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Séminaire de Sergio Gómez-Graña

Surfactant-directed self-assembly of metal nanoparticles


Surfactant-directed self-assembly of metal nanoparticles

Sergio Gómez-Graña, Jorge Pérez-Juste, Andrés Guerrero-Martínez,* Luis M. Liz-Marzán*

Colloid Chemistry Group, Departamento de Química-Física, Facultade de Ciencias, Universidade de Vigo, Vigo 36310 (Spain) ; segomez@uvigo.es

In recent years, substantial progress has been made regarding the synthesis of gold nanoparticles, motivated by the potential of nanoscale design to produce a diverse range of topologies with tailored plasmon resonances. Among them, gold nanorods (GNRs) have emerged as precisely plasmonic tunable anisotropic particles by controlling their aspect ratio, and nanorod self-assembly into extended nanostructured arrays. The self-assembly strategy applied to nanoparticle building blocks is a potential starting point for the amplification of the individual components properties and/or the generation of new characteristics unique to the ensemble.[1] By contrast, controlled self-assembly of non-spherical gold nanoparticles, such as GNRs, enables these arrays to undergo defined 1D, 2D, or 3D structures with a vectorial dependence of the desired properties. One area where GNRs are used to build macroscopic devices is in plasmonics because they can be synthesized with tailored optical properties and assembled into optoelectronic devices to manipulate the transfer of light on the nanoscale[2]. We will show herein that the directional self-assembly strategy of NRs can be controlled by using non-conventional surfactants (dimeric or gemini surfactants)[3]. Thus, we take advantage of amphiphilic properties of these surfactants, together with the ability of nanocrystals to register oriented liquid-crystalline phases, to synthesize GNRs that build up novel gemini-assisted standing 2D and 3D superlattices with anisotropic optical properties.[4]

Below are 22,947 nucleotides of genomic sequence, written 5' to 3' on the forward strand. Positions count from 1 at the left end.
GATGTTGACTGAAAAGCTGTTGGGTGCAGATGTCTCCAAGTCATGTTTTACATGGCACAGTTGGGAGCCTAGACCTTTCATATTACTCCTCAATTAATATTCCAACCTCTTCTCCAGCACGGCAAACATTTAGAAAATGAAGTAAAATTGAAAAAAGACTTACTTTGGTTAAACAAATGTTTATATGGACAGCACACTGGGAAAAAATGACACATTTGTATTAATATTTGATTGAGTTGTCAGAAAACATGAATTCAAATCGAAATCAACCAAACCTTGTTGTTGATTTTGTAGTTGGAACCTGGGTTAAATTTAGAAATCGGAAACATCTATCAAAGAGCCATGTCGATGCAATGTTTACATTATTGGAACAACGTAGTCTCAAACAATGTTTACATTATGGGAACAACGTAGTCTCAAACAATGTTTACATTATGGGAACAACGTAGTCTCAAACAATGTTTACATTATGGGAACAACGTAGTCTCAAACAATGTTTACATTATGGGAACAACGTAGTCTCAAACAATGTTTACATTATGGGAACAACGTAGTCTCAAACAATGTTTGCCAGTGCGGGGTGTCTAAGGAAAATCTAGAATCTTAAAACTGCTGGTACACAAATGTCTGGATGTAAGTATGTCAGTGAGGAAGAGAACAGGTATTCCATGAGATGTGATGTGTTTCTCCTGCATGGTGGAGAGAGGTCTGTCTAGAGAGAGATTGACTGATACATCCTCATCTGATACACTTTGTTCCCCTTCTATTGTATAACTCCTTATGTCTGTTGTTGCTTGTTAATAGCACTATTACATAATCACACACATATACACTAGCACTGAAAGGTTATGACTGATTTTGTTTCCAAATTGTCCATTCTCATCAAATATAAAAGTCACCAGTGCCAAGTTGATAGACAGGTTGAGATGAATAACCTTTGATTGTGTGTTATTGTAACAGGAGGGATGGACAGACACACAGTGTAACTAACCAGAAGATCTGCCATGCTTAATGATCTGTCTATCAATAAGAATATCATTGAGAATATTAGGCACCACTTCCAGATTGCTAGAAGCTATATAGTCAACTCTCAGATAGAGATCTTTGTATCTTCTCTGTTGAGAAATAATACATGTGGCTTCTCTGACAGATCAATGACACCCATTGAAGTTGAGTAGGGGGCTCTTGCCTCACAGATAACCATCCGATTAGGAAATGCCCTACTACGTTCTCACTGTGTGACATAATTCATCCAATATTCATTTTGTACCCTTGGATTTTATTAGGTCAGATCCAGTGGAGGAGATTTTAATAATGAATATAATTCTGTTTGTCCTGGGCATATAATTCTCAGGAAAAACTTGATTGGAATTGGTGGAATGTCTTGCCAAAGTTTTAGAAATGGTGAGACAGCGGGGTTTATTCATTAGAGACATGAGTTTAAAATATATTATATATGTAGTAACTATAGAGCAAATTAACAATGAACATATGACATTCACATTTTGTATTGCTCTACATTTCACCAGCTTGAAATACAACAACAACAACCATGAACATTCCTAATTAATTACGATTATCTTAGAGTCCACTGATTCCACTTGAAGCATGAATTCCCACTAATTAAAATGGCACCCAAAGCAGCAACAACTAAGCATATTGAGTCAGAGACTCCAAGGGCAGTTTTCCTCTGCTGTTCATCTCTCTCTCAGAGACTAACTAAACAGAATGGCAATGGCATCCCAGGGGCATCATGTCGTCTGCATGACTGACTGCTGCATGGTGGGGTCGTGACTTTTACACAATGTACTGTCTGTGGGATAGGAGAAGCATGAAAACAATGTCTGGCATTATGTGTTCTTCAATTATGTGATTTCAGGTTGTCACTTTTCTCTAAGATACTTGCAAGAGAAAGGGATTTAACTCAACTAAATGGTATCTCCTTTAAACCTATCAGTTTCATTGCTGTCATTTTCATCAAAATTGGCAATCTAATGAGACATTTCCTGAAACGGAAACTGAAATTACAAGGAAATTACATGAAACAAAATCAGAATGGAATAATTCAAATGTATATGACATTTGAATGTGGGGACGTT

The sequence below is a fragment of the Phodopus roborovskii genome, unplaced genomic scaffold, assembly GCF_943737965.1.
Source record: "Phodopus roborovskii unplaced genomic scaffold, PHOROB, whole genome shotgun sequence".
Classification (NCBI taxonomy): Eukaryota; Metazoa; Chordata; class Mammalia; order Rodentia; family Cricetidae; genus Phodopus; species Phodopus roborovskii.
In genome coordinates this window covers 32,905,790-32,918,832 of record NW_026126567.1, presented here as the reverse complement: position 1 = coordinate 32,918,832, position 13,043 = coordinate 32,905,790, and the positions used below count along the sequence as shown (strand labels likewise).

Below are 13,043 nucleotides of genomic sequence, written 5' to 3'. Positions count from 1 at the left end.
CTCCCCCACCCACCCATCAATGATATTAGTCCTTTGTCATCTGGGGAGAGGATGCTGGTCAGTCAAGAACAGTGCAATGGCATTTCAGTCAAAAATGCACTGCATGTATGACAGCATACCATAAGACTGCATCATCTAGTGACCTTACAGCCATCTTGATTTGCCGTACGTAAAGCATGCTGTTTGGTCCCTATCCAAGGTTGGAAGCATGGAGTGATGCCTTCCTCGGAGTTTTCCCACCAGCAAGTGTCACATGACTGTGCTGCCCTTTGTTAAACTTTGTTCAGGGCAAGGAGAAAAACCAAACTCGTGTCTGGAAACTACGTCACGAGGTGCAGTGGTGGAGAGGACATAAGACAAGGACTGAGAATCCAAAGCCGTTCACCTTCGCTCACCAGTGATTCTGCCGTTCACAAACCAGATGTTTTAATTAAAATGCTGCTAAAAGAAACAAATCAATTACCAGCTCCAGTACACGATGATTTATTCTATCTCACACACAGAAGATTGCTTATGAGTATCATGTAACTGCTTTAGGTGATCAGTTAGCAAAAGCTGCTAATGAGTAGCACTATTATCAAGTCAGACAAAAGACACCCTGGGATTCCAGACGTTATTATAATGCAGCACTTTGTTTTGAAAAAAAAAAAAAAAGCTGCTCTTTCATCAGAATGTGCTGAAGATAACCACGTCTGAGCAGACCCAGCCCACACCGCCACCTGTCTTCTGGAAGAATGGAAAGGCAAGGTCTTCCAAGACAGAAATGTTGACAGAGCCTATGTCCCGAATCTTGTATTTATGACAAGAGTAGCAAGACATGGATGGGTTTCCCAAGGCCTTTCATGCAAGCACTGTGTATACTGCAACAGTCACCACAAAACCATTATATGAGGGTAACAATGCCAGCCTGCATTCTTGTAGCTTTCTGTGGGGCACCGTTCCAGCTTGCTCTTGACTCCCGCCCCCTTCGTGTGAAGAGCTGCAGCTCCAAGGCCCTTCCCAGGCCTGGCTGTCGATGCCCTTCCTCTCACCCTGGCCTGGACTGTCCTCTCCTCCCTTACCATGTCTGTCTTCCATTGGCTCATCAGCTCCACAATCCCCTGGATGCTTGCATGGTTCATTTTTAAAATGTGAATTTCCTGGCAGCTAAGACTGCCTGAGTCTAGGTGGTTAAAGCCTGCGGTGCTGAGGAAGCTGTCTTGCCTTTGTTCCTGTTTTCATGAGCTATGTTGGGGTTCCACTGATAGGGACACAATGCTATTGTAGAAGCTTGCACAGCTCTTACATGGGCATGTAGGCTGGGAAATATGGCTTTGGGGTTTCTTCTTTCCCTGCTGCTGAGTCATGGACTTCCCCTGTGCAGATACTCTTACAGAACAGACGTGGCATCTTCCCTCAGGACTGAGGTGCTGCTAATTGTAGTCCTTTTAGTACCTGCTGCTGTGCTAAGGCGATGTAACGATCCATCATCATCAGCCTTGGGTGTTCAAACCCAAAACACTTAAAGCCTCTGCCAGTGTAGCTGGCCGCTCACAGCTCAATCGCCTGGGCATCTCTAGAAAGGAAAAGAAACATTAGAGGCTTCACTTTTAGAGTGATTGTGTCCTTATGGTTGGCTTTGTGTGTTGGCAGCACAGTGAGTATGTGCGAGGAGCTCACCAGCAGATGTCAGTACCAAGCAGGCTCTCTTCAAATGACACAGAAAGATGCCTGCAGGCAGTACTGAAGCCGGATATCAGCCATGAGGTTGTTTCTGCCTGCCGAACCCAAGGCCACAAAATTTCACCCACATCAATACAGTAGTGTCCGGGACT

However, if the applications is based in plasmonics properties, silver is more efficient than gold. This high efficiency gives silver an important range of possible applications, for instance silver is the most important patterns for SERS. The synthesis of hybrid nanoparticles of type core/shell is very promising due to the possibility to obtain anisotropic shapes which, without core, the yield is really low[5]. We benefit of the surfactant properties to achieve patterns with more efficiency in plasmon applications.

References :
[1] E.V. Shevchenko, D.V. Talapin, N.A. Kotov, S. O ́Brien, C.B. Murray, Nature 2006, 439, 55.
[2] J. Pérez-Juste, I. Pastoriza-Santos, L.-M. Liz-Marzán, P. Mulvaney, Coord. Chem. Rev. 2005, 249, 1870.
[3] R. Zana, Y. Talmon, Nature 1993, 362, 228.
[4] A. Guerrero-Martínez, J. Pérez-Juste, E. Carbó-Argibay, G. Tardajos, L. M. Liz-Marzán, Angew. Chem. Int. Ed.
2009, 48, 9484.
[5] K.Park, L. F. Drummy, R. Vaia, J. Mater. Chem 2011, 21, 15608.